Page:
Religious Services Ministry bans alternative wedding ceremonies performed by Tzohar rabbis
Tzohar helps Jewish couples alienated by the municipal rabbinate or simply reluctant to pay their wedding fees, undergo religious ceremonies.
A group of religious Zionist rabbis and educators that performs Jewish weddings for an estimated 3,000 Israeli couples a year has announced that it will no longer be able to conduct the ceremonies because the Shas-affiliated religious services minister has decided the Tzohar organization is no longer allowed to register couples as married.
Tzohar has specialized in helping Jewish couples undergo religious ceremonies even if they feel alienated by the municipal rabbinate or don't want to pay the wedding fees that other rabbis often demand.
Under Israeli law, couples who get married in the country are not recognized as married unless they undergo a religious ceremony. Rabbi Moshe Be'eri, Tzohar's executive director, said many more Jewish couples would get married in secular ceremonies abroad. Since those are recognized by Israeli law, a wedding in a popular destination like nearby Cyprus makes it easy for couples to avoid the inconvenience of going through the official rabbinate.
"For love of money and to attack Zionism, the Religious Services Ministry is willing to send Jews to get married in Cyprus instead of in accordance with halakha [Jewish law]," said Be'eri. "Every time I pleaded before the rabbinate or the Religious Services Ministry, I felt like someone going before the czar to protect his people, the people of Israel. But this time the czar is someone with a kippa."
Over the past two years, Tzohar has been registering most of the couples it marries with the rabbinate of Shoham or Gush Etzion, both of which are headed by rabbis affiliated with the organization, even though weddings are supposed to be registered at the city where at least one member of the couple lives.
Religious Services Minister Yaakov Margi said he would not allow Tzohar to establish a "mini-rabbinate," though Ultra-Orthodox rabbinical courts have been registering couples as married and providing them with marriage certificates for decades, regardless of where the members of the couple live. The state rabbinate then rubber-stamps the Haredi marriages.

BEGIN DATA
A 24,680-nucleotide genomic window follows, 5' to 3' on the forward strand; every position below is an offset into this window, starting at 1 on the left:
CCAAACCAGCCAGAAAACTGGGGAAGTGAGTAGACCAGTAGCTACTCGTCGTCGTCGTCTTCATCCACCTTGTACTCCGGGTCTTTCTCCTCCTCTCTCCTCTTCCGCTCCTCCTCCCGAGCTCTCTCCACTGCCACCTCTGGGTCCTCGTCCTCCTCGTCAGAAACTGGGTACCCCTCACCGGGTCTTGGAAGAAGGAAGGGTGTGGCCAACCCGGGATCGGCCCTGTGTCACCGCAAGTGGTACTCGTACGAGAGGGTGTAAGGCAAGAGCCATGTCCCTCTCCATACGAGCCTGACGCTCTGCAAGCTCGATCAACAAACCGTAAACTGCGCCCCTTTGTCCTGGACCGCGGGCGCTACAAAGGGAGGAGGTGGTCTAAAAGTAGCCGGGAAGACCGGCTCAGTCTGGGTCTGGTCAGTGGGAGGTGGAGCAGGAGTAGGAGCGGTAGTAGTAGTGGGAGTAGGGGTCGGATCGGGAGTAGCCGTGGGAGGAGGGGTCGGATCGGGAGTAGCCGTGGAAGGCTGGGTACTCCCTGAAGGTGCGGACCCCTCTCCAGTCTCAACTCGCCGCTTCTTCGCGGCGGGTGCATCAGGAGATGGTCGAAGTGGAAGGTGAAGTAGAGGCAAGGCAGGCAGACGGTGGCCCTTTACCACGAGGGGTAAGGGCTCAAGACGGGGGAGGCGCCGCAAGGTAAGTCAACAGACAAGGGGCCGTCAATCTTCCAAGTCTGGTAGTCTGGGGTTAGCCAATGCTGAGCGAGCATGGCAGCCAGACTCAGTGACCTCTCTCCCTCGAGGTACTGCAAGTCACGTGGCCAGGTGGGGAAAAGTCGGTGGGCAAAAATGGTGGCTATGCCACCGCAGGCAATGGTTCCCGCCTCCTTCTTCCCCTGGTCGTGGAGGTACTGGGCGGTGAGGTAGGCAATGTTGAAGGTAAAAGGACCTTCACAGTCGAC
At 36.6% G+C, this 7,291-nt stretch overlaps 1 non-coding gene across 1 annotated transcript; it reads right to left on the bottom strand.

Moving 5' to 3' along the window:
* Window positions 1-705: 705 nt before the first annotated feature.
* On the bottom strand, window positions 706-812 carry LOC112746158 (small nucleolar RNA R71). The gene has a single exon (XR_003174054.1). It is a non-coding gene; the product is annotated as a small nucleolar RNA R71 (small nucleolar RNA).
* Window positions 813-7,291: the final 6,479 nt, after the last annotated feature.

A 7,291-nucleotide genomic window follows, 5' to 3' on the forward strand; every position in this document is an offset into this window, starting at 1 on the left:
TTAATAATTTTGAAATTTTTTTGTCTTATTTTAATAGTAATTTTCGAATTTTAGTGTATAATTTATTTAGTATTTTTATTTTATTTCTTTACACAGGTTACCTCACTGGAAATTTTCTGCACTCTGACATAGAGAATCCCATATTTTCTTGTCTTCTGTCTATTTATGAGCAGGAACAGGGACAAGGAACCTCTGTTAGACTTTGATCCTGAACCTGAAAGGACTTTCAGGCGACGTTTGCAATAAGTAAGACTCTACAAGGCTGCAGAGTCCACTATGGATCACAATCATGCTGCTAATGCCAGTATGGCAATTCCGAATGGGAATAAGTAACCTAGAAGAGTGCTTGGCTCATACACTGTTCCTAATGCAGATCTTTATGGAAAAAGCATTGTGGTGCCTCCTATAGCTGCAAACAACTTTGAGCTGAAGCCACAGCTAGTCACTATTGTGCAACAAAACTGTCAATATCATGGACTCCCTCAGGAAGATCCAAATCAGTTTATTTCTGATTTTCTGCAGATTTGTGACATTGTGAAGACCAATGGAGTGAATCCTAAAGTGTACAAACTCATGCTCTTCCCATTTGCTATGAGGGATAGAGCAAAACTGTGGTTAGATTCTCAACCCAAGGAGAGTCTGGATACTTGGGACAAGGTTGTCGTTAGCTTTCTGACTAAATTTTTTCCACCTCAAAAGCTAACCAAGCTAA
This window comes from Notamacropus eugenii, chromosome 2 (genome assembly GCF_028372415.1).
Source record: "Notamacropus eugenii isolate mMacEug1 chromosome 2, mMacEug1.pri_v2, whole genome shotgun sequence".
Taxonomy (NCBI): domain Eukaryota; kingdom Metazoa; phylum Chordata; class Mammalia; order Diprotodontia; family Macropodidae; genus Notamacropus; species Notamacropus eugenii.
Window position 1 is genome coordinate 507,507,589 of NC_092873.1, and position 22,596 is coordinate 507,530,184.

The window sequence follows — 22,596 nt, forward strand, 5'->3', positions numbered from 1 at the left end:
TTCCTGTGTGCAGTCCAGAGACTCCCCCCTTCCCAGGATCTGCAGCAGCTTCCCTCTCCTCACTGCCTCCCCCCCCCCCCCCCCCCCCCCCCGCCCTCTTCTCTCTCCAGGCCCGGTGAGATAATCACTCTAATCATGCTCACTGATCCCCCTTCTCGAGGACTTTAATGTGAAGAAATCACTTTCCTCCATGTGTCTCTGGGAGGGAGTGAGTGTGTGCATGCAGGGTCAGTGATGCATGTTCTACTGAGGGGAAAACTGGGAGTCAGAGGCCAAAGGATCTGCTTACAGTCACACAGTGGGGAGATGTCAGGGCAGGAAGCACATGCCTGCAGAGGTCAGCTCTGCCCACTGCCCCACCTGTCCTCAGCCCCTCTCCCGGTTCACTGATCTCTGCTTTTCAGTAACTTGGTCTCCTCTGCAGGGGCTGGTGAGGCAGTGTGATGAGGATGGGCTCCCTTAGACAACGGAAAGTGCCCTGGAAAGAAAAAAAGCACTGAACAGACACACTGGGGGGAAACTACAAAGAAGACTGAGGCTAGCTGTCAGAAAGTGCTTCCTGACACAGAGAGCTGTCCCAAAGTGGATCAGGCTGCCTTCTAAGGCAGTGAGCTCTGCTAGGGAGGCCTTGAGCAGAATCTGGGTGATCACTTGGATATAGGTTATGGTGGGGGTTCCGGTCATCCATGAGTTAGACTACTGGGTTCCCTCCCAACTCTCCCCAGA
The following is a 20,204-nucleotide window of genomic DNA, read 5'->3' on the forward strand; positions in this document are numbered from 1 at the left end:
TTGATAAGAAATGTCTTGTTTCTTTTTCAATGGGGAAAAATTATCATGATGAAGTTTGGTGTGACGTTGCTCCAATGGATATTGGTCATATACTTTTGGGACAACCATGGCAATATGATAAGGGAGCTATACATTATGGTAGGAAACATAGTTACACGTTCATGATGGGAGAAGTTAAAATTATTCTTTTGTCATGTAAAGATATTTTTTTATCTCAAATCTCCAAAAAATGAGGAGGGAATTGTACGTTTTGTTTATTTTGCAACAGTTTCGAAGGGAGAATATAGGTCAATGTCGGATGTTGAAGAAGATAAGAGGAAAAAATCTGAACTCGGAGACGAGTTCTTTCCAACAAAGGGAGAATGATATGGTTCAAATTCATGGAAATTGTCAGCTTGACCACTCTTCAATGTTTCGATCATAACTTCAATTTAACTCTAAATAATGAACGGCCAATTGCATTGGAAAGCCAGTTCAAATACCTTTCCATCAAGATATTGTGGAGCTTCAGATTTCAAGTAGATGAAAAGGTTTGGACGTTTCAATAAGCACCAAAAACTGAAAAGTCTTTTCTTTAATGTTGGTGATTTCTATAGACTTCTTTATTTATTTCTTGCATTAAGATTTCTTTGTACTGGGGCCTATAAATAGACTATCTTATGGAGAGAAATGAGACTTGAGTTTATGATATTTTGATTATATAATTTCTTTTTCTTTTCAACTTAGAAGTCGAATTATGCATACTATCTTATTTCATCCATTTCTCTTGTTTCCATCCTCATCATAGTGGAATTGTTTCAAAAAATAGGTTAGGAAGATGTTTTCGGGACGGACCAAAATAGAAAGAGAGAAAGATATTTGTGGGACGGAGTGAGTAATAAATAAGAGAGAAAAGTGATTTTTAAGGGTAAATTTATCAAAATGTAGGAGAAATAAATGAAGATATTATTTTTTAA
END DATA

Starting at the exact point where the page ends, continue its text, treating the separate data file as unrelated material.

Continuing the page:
The Religious Services Ministry has allowed Tzohar to work in a similar manner for the past two years, when it provided couples with marriage certificates through the Shoham and Gush Etzion rabbinates.
But now Margi has decided that the Shoham rabbinate, which is headed by Tzohar chairman Rabbi David Stav, cannot provide more than 200 marriage certificates a year. A similar limit was set for Gush Etzion.
Be'eri said Tzohar will still provide marriage certificates for the hundreds of couples who have already gotten married through Tzohar but have not yet received their paperwork - and for those who have registered to be married through the organization and met with a Tzohar rabbi but have yet to tie the knot - though it is not yet clear how it will do so.
Other couples, however, will be left to fend for themselves.
"Today I called couples who already registered [but haven't met with a Tzohar rabbi] and we had to cancel them," said Be'eri. "Most of them told me, 'It's okay, we'll go get married in Cyprus."
Nissim Alkasalsi, an adviser to Margi, said the Shas minister was just heeding the law.
"Tzohar is demanding that the minister violate the law, which states that you can open a marriage file only when one member of the couple is a resident of that place," he said.
This isn't the first time Tzohar has run up against obstacles placed by the Chief Rabbinate and Religious Services Ministry, which have been imposing restrictions on the organization for the past seven years.
For instance, most of the 600 Orthodox rabbis who take part in Tzohar's flagship wedding project were found to be unfit to perform weddings in Israel, or were told they could perform weddings only for people to whom they had a connection in their capacity as local rabbis or yeshiva heads.
Tzohar says the ministry and the Chief Rabbinate fear that they will become increasingly irrelevant for Israelis who consider themselves secular and will lose money from fees charged for marriages through the rabbinate.
קראו כתבה שו בעברית: ניצחון לרבנות הראשית: מיזם החתונות של "צהר" ייסגר
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